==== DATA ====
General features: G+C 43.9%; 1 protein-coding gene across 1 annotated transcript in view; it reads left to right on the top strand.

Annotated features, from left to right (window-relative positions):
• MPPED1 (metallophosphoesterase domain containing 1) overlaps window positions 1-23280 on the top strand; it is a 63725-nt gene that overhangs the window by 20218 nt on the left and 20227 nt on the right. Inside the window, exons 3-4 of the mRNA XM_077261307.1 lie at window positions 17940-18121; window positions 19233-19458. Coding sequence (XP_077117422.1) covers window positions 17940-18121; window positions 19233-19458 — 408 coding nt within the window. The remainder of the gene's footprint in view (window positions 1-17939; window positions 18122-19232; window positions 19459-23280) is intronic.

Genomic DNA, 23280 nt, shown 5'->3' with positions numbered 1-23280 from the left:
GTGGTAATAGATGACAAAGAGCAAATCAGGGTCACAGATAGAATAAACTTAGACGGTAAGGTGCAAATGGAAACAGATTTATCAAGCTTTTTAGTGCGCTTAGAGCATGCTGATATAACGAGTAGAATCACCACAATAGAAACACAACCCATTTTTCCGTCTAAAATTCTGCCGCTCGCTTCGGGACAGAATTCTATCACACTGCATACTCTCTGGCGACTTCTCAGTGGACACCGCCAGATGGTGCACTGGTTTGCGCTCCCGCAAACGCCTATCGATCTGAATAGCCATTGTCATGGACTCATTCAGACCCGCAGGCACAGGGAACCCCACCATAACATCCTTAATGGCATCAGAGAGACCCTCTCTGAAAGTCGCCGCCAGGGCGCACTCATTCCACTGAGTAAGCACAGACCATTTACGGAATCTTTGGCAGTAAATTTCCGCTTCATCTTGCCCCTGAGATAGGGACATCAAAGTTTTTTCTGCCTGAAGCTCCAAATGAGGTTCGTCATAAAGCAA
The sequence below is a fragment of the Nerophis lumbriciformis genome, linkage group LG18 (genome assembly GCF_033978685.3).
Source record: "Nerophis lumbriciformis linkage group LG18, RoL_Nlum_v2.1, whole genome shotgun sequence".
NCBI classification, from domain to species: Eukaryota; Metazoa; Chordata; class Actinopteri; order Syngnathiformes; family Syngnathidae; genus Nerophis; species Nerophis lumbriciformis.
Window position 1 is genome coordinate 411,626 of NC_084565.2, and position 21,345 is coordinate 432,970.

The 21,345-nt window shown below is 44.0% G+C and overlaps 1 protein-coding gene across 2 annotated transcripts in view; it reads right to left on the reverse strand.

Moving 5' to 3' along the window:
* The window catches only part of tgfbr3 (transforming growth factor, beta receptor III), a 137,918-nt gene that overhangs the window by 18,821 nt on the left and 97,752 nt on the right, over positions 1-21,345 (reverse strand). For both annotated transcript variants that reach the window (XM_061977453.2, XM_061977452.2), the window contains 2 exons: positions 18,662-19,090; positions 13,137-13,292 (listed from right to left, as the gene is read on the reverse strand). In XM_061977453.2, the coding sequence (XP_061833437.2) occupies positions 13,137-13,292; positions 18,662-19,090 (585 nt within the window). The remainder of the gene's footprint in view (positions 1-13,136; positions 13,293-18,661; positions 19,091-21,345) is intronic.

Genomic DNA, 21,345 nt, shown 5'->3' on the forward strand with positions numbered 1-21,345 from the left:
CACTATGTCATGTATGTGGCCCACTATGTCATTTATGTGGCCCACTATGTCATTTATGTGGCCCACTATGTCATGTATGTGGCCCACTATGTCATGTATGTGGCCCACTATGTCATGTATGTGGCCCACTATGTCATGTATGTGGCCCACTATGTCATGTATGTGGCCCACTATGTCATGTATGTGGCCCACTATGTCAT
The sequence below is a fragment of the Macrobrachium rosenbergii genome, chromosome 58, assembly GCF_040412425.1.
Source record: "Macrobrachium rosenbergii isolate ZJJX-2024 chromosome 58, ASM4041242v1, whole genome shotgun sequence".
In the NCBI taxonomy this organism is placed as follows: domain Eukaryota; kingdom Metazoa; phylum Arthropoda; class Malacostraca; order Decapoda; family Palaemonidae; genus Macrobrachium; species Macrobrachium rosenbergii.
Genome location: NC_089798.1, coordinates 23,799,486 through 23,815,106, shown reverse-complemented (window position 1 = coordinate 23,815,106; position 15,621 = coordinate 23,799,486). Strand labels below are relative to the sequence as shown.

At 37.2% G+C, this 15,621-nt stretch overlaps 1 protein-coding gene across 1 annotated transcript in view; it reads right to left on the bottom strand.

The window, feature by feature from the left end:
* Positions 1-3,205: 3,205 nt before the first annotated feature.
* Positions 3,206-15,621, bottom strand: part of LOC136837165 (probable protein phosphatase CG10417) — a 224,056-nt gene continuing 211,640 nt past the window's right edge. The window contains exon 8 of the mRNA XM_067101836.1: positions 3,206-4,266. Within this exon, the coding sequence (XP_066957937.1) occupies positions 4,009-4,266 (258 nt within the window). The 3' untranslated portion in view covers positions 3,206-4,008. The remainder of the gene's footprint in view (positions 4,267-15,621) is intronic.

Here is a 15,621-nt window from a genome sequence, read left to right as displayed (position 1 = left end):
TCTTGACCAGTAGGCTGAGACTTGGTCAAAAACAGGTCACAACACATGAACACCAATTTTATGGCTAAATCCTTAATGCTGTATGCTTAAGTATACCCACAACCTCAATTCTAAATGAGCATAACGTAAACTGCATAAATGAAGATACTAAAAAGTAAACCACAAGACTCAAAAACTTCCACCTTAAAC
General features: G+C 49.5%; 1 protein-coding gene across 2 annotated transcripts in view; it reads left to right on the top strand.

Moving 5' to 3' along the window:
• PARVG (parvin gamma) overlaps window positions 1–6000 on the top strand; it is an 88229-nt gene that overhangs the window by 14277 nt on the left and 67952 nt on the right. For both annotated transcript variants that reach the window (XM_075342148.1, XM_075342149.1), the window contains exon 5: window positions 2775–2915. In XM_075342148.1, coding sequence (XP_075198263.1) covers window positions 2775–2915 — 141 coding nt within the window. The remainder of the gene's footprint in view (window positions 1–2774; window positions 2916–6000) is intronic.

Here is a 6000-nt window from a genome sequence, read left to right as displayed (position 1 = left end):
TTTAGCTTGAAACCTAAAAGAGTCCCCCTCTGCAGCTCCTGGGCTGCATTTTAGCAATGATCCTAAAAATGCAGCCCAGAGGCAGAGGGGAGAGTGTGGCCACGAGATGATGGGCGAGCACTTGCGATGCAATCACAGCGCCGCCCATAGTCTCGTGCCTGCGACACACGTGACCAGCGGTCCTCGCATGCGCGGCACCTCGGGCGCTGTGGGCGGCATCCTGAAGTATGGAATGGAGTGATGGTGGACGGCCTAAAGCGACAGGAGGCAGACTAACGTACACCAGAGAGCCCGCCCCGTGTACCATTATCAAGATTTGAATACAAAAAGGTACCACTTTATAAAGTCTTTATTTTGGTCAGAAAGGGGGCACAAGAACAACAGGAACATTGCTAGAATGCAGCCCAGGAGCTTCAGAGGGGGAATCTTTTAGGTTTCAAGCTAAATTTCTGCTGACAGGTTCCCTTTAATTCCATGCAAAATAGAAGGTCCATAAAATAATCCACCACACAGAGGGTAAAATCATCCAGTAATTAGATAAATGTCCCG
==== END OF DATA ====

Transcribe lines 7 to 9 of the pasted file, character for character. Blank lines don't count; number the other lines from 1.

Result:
Source record: "Nerophis lumbriciformis linkage group LG18, RoL_Nlum_v2.1, whole genome shotgun sequence".
NCBI classification, from domain to species: Eukaryota; Metazoa; Chordata; class Actinopteri; order Syngnathiformes; family Syngnathidae; genus Nerophis; species Nerophis lumbriciformis.
Window position 1 is genome coordinate 411,626 of NC_084565.2, and position 21,345 is coordinate 432,970.